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About the COAH Decisions

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This description is taken from the COAH Website, to read the full description visit

The Council on Affordable Housing (COAH) was created by the Fair Housing Act of 1986 as the State Legislature's response to a series of New Jersey Supreme Court cases known as the Mount Laurel decisions. The Supreme Court established a constitutional obligation for of the 566 municipalities in the state to establish a realistic opportunity for the provision of fair share low and moderate income housing obligations, generally through land use and zoning powers. The legislature provided an administrative alternative to this constitutional obligation via the Fair Housing Act.

With 11 members appointed by the Governor on the advice and consent of the Senate, COAH is empowered to: (1) define housing regions, (2) estimate low and moderate income housing needs, (3) set criteria and guidelines for municipalities to determine and address their own fair share numbers and then (4) review and approve housing elements/fair share plans and regional contribution agreements (RCAs) for municipalities. As a quasi-judicial organization, COAH can also impose resource restraints and consider motions regarding housing plans.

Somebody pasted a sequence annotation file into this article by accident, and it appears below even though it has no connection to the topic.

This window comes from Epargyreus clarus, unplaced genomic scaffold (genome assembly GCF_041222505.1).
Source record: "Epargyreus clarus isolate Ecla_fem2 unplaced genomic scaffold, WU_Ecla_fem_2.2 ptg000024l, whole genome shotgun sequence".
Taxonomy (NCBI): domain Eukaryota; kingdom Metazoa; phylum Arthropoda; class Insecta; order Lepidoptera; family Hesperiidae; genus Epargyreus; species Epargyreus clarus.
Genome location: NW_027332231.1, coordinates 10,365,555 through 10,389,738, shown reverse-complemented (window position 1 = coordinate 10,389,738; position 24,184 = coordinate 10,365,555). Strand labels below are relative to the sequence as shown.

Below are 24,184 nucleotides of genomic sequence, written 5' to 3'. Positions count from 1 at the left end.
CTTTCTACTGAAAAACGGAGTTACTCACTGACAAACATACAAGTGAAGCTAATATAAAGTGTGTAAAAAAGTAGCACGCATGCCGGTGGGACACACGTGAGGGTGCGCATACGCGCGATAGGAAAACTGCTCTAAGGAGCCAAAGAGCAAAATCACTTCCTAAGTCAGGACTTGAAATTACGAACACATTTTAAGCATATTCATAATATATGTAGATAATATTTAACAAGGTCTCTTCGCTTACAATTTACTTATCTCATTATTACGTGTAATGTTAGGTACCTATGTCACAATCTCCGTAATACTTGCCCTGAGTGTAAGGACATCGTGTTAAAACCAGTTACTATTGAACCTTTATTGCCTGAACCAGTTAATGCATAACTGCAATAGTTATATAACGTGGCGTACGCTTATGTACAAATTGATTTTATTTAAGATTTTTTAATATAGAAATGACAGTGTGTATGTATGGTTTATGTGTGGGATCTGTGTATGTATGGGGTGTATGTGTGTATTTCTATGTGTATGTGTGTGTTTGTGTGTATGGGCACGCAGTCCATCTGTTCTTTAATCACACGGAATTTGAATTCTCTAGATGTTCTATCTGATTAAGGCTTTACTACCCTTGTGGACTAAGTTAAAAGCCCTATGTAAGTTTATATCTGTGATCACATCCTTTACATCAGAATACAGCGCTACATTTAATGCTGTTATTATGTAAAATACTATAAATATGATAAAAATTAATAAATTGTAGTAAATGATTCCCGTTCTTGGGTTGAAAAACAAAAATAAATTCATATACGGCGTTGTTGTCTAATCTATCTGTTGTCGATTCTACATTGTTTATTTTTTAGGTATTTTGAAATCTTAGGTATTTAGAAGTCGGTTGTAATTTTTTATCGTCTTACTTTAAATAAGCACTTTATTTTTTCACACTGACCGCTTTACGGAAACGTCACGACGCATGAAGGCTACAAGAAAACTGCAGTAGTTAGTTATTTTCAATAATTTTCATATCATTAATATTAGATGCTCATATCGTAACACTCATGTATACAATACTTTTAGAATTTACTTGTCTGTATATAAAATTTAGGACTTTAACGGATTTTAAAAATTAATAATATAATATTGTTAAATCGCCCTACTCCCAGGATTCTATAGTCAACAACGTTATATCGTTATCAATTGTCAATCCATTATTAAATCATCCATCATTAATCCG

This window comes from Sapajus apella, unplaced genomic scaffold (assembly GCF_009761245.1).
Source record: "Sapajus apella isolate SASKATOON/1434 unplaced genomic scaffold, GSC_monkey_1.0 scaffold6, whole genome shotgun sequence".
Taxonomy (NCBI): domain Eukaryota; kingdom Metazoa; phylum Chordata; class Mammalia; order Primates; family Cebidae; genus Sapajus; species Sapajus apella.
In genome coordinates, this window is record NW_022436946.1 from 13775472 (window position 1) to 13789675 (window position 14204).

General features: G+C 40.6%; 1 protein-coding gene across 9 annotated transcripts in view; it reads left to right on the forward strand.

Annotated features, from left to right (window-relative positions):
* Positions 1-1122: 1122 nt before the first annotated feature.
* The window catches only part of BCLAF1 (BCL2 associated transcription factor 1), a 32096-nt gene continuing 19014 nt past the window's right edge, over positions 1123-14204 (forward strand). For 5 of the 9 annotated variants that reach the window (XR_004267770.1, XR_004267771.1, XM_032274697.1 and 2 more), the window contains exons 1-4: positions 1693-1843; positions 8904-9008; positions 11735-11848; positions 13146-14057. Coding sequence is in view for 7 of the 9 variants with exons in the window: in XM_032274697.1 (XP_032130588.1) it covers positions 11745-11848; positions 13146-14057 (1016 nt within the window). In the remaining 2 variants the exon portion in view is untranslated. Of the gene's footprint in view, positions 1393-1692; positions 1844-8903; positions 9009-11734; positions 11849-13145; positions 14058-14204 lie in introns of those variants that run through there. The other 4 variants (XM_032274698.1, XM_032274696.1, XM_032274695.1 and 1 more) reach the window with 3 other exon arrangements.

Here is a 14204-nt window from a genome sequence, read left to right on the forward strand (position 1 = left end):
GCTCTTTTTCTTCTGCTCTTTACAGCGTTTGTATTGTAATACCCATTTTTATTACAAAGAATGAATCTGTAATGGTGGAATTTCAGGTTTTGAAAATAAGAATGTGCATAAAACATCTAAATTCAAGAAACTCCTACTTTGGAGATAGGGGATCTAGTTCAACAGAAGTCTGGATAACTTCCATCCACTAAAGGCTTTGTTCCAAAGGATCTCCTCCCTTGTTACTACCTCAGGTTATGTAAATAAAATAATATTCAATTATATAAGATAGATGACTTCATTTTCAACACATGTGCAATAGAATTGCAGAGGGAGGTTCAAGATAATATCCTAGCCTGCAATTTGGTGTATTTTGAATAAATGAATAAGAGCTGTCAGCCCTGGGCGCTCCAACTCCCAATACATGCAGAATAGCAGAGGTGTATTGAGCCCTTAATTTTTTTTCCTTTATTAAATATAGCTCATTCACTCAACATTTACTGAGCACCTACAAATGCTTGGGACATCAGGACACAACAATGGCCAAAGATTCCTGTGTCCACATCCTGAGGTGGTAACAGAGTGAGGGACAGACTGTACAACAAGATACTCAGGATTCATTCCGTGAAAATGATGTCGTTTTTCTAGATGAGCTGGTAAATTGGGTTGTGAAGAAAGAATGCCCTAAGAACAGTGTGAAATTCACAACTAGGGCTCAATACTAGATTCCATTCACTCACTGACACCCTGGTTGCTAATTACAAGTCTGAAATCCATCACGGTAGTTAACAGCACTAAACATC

In December 1990 the New Jersey Supreme Court directed COAH to determine criteria for development fee ordinances and then to review and approve the ordinances for municipalities.

COAH is an administrative and regulatory organization. It does not produce, fund or compel municipalities to expend local funds to build affordable housing. Funding is usually provided by the New Jersey Department of Community Affairs (DCA) through its various housing programs or by the New Jersey Housing and Mortgage Finance Agency (HMFA) using its bonding capabilities or its federal low income housing tax credit allocations. Some municipalities also expend their own funds or utilize bonding resources.